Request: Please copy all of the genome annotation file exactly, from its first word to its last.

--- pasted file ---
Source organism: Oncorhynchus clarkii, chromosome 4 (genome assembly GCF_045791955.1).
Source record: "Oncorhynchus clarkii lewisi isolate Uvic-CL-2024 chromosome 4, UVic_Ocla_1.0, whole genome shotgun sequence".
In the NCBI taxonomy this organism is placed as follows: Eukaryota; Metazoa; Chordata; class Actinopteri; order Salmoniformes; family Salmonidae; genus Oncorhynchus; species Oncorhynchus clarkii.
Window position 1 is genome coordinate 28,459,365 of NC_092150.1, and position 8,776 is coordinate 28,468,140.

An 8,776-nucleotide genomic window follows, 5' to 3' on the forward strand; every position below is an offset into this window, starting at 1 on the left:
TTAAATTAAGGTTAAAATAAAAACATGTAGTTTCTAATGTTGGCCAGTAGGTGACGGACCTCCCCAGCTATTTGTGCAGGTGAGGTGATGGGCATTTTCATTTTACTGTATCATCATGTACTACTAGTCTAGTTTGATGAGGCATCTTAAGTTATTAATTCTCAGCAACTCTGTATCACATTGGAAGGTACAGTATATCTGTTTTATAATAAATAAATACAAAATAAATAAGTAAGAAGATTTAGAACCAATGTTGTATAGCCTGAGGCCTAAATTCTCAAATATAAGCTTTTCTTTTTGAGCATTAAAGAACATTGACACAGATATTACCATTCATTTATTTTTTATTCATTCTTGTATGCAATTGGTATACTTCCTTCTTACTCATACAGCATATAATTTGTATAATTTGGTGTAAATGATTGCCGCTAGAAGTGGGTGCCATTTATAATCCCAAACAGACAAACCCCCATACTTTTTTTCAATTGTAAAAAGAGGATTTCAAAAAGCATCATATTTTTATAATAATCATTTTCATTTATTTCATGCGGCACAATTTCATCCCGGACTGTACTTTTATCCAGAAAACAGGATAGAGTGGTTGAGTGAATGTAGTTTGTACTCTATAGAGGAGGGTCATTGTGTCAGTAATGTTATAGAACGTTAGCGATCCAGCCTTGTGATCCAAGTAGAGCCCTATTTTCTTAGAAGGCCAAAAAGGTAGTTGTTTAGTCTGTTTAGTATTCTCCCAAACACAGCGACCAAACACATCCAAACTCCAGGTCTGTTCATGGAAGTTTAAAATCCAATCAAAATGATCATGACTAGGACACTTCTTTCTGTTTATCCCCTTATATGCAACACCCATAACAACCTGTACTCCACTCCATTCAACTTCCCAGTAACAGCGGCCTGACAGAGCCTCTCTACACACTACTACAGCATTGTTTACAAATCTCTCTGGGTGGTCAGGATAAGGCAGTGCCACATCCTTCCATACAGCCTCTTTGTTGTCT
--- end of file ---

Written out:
Source organism: Oncorhynchus clarkii, chromosome 4 (genome assembly GCF_045791955.1).
Source record: "Oncorhynchus clarkii lewisi isolate Uvic-CL-2024 chromosome 4, UVic_Ocla_1.0, whole genome shotgun sequence".
In the NCBI taxonomy this organism is placed as follows: Eukaryota; Metazoa; Chordata; class Actinopteri; order Salmoniformes; family Salmonidae; genus Oncorhynchus; species Oncorhynchus clarkii.
Window position 1 is genome coordinate 28,459,365 of NC_092150.1, and position 8,776 is coordinate 28,468,140.

An 8,776-nucleotide genomic window follows, 5' to 3' on the forward strand; every position below is an offset into this window, starting at 1 on the left:
TTAAATTAAGGTTAAAATAAAAACATGTAGTTTCTAATGTTGGCCAGTAGGTGACGGACCTCCCCAGCTATTTGTGCAGGTGAGGTGATGGGCATTTTCATTTTACTGTATCATCATGTACTACTAGTCTAGTTTGATGAGGCATCTTAAGTTATTAATTCTCAGCAACTCTGTATCACATTGGAAGGTACAGTATATCTGTTTTATAATAAATAAATACAAAATAAATAAGTAAGAAGATTTAGAACCAATGTTGTATAGCCTGAGGCCTAAATTCTCAAATATAAGCTTTTCTTTTTGAGCATTAAAGAACATTGACACAGATATTACCATTCATTTATTTTTTATTCATTCTTGTATGCAATTGGTATACTTCCTTCTTACTCATACAGCATATAATTTGTATAATTTGGTGTAAATGATTGCCGCTAGAAGTGGGTGCCATTTATAATCCCAAACAGACAAACCCCCATACTTTTTTTCAATTGTAAAAAGAGGATTTCAAAAAGCATCATATTTTTATAATAATCATTTTCATTTATTTCATGCGGCACAATTTCATCCCGGACTGTACTTTTATCCAGAAAACAGGATAGAGTGGTTGAGTGAATGTAGTTTGTACTCTATAGAGGAGGGTCATTGTGTCAGTAATGTTATAGAACGTTAGCGATCCAGCCTTGTGATCCAAGTAGAGCCCTATTTTCTTAGAAGGCCAAAAAGGTAGTTGTTTAGTCTGTTTAGTATTCTCCCAAACACAGCGACCAAACACATCCAAACTCCAGGTCTGTTCATGGAAGTTTAAAATCCAATCAAAATGATCATGACTAGGACACTTCTTTCTGTTTATCCCCTTATATGCAACACCCATAACAACCTGTACTCCACTCCATTCAACTTCCCAGTAACAGCGGCCTGACAGAGCCTCTCTACACACTACTACAGCATTGTTTACAAATCTCTCTGGGTGGTCAGGATAAGGCAGTGCCACATCCTTCCATACAGCCTCTTTGTTGTCT